If Wales are to win, you would think their lineout will need to function better than it has been.
Their Championship success rate of only 74.4% is the worst of the six teams while Ireland have made their lineout their key attacking weapon.
Eight of Ireland’s 13 tries originated from lineout ball and Shaun Edwards will surely be paying close attention there.
Watch out for the period just after half time as well, Ireland are yet to concede a single point between 40 and 60 minutes in any of their games so far this year.
But something has to give, because Wales have scored 27 points in that window after half time, more than any other side.
Individually speaking the key men might well be the wings.
Only Blair Kinghorn has made more metres than Jacob Stockdale’s 406m across the first four games, the Ulsterman also has a Championship-high six tackle breaks to go with it.
However, Stockdale has also turned the ball over nine times, more than anyone else, and in Josh Adams is facing off against a man with three tries in his last three games and who carries further than any other Welshman.
Ireland’s key man however remains Peter O’Mahony. The Munster star has accounted for all four of Ireland’s breakdown turnovers this year and also has claimed 23 lineouts – both are the highest in the Championship typifying his dual threat on the ground and in the air.
Should Ireland do them a favour in Cardiff, England will take on Scotland knowing that the Championship is theirs for the taking.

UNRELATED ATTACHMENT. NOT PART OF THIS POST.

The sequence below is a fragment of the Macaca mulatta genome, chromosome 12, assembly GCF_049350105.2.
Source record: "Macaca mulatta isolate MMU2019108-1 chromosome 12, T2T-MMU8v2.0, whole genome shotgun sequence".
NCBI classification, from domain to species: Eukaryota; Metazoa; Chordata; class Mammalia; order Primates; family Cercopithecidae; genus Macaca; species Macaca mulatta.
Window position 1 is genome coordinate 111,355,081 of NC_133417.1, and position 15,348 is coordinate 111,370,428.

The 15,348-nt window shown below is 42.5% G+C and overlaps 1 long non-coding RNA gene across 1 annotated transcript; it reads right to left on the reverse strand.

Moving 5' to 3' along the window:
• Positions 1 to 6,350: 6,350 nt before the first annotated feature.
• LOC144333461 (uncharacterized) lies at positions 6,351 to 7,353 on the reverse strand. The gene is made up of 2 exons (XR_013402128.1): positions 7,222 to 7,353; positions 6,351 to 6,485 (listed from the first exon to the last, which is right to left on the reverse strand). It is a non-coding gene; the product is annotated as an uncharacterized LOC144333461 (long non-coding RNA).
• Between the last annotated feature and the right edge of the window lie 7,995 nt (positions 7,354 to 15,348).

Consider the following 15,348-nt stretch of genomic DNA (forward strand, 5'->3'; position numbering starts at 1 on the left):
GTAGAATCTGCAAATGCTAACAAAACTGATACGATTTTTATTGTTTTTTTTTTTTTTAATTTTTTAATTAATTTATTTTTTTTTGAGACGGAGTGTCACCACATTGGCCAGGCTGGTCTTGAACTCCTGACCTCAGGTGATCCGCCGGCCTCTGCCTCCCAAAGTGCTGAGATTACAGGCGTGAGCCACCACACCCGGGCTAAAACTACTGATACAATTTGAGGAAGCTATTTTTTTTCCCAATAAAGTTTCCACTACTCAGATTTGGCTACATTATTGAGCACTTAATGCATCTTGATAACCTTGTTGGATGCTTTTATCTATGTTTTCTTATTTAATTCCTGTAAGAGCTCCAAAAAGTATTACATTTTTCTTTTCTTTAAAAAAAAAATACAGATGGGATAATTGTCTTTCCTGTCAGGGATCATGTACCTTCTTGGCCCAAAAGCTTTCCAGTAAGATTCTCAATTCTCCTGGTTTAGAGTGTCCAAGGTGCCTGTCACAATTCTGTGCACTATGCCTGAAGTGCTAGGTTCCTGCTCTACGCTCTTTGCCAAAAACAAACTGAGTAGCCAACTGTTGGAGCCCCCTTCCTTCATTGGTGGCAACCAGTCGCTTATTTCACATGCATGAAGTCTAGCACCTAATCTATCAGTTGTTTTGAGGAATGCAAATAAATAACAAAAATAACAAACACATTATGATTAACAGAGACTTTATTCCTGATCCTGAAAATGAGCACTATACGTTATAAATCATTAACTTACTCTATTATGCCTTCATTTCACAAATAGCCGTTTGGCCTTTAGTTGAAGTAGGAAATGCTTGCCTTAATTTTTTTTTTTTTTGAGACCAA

Scotland have not won at Twickenham since 1983 but are the Calcutta Cup holders after last year’s famous triumph.
The numbers make for interesting – and contrasting – reading here with two opposing styles facing off.
England kick the ball away more than other side – 134 from hand this Championship compared Scotland’s 82.
As a result, Scotland can expect plenty of possession on Saturday while England are happier without it – their total of 43.2% possession is the lowest of all six sides despite their 19 tries and counting.
Scotland are used to carrying a heavy load, they lead the way with 3629m so far this year while England are the tackle kings with over 1,000 already – and despite their defensive load have only shipped seven tries.
If Scotland are to have any chance, they will need to start well at Rugby HQ.
England have come storming out of the blocks, and their 88 first-half points are more than Scotland’s overall total of 67.
From an English point of view, Owen Farrell’s 48 points are the most in the Championship while Jonny May is out in front on the try-scoring list with five.
But Scotland have plenty of threats as well, Jamie Ritchie is a breakdown nuisance with four turnovers already while Hamish Watson’s destructive carrying is sure to test this much-vaunted English defence.
But the real key could come down to discipline where England have been whiter than white.
Their total of only 24 penalties conceded is comfortably the best in the Championship while Scotland on 37 are the worst.
If Scotland don’t clean their act up, then England will turn the screw and with a 99.1% success rate on their own rucks, it could be a while before Scotland get the ball back.